STYLE INDUSTRIE GETS PERSONAL FOR SPRING

Byline: Rosemary Feitelberg

NEW YORK — With a battery of trends to choose from and the economy continuing to show strength, buyers hit the aisles of Style Industrie scouting for spring items that would help make their registers ring.
“It’s a high time for fashion. People are very receptive to all the new styles. Offerings were more boring two years ago,” said Sheila Erickson of Nonchalance, a store in Morristown, N.J. “It reminds me of the Sixties, when no one had any home decorating sense and then everyone got into it.”
Personal style is the new mantra, and its being analyzed and explained in magazines, television, Web sites and advertising. Consumers are responding to the information with a greater interest in creating their own special look, buyers said.
“People want what’s original. They want to look original,” said Suzannah Fischer, owner of O’Suzannah, a specialty store in Charlottesville, Va. “In a world full of Gap jackets and J. Crew pants, they want something different that’s not so theatrical that they can’t wear it to work.”
Erickson and Fischer were two of the buyers shopping during the three-day Style Industrie show, which closed Sept. 25 at New York’s Jacob K. Javits Convention Center. The latest edition focused on immediate fall goods and spring sportswear and accessories.
Fischer noted that her own small town is “pretty hip culturally,” which might explain why her shoppers are buying more impulsively. In search of unusual items, Fischer said Jill Anderson’s “modern, feminine and funky” skirts and suits, including a few styles made of lawn-chair fabrics, were among her favorites. She also liked the dresses and skirts at River Road and Fork.
Shopping with her daughter, Kristin, the owner of Nonchalance, Erickson said they bought Night Light’s suede skirts and jeans-style jackets, Goldex Enterprises’ handknit beaded tops, Andrea Masano’s linen sportswear, Sue Wong’s dresses, Mannequin’s dresses and Allen by ABS sleeveless tops and patterned skirts. Sales have been “brisk,” with many shoppers showing more interest in feminine, contemporary looks, they said.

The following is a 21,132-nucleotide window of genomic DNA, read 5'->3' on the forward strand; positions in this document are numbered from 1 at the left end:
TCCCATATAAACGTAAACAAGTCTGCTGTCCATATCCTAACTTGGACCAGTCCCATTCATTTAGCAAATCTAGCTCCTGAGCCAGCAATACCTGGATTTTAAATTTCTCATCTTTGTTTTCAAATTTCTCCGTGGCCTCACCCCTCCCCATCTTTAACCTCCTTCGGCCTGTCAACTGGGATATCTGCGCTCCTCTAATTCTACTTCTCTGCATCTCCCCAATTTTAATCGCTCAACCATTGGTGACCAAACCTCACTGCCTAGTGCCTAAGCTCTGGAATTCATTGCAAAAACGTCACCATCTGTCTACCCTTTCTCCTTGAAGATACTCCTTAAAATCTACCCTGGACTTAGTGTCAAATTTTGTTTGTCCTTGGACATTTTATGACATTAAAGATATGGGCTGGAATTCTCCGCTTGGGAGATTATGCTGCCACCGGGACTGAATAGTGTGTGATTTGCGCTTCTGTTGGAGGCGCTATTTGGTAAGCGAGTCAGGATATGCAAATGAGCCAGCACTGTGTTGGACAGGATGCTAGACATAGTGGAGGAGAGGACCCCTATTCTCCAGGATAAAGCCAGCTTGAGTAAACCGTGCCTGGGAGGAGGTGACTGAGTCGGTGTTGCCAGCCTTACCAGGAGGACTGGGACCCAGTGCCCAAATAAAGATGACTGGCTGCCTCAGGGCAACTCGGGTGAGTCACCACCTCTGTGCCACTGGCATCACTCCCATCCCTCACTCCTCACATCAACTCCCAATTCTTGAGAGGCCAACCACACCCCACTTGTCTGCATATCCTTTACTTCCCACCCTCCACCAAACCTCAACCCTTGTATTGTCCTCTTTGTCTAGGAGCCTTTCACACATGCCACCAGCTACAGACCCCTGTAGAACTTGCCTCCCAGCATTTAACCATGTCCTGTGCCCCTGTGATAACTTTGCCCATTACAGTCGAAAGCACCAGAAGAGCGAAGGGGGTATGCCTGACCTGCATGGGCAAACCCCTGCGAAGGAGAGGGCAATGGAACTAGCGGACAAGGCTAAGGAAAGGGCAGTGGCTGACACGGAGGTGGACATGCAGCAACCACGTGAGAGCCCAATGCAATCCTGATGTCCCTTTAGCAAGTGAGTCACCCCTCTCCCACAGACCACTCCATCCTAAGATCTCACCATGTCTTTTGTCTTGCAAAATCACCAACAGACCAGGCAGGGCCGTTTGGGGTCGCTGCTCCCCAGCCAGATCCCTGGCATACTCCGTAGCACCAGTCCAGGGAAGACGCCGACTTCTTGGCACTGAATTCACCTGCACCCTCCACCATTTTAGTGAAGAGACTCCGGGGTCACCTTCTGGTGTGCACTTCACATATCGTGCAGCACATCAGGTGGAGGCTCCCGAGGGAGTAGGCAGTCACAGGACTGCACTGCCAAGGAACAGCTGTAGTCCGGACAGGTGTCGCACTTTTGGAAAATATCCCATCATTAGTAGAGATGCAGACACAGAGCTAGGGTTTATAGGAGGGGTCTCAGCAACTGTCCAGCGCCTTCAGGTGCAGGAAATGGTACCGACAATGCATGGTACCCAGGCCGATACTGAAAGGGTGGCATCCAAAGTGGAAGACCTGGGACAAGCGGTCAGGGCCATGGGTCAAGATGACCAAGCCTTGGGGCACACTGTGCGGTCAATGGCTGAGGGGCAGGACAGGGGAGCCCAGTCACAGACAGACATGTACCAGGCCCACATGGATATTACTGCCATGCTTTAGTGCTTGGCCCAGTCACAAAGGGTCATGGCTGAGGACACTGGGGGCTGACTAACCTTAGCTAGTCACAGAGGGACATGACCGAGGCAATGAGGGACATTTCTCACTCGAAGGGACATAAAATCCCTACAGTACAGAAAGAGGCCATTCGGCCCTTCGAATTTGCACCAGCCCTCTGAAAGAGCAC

Anita Pesot and Maryann Guillemin, buyers for Elizabeth Maar Boutique, a 1,200-square-foot store in Haverford, Penn., said sweaters, jackets, pants, skirts, dresses, shoes and accessories were on their shopping list. Rico Handknits was one resource they planned to check out, and they also hoped to find a few new lines.
Having seen sales climb by 25 percent compared to last year, the pair said shoppers are buying everything, including collections.
Guillemin said suits are making a comeback and clothes are in again.
“It’s a fun season with all the leather, fashionable pieces and colors. The customer loves what’s out there,” she said. “The clothes look great.”
Alaina Impellitteri, co-owner of Medusa’s, a 1,200-square-foot store in State College, Pa., said she was on the lookout for dresses, “little sweaters,” and handbags. Unlike previous seasons when relaxed dressing was the rave, now women are looking for clothes with a little more structure, she said.
Sales are running 30 percent ahead of last year, due partially to doubling the store’s square footage by relocating to a new site, she said.
“We’ve increased traffic and we’re getting a lot of tourists,” Impellitteri said. “When people go on vacation, they want to bring home something new and different, especially if they live in a small town where everyone wears the same things.”
Grace Loeffler, owner of Boutique de Jolie Madame, a store in Orange, Conn., said there is more interest in dressier clothes, especially day-into-evening looks. In addition to checking out Sue Wong’s collection, she said she was looking for at least one or two new resources.
“Customers feel the strength in the economy is going to last longer than just a boom,” Loeffler said. “The real estate market is also strong, which has brought a lot of movement to the area.
“Customers in my area are a little more interested in luxury merchandise and items. They’re now more relaxed about adding items in accessories and clothing. That makes me more relaxed as a buyer — for the moment. Let’s hope it lasts.”

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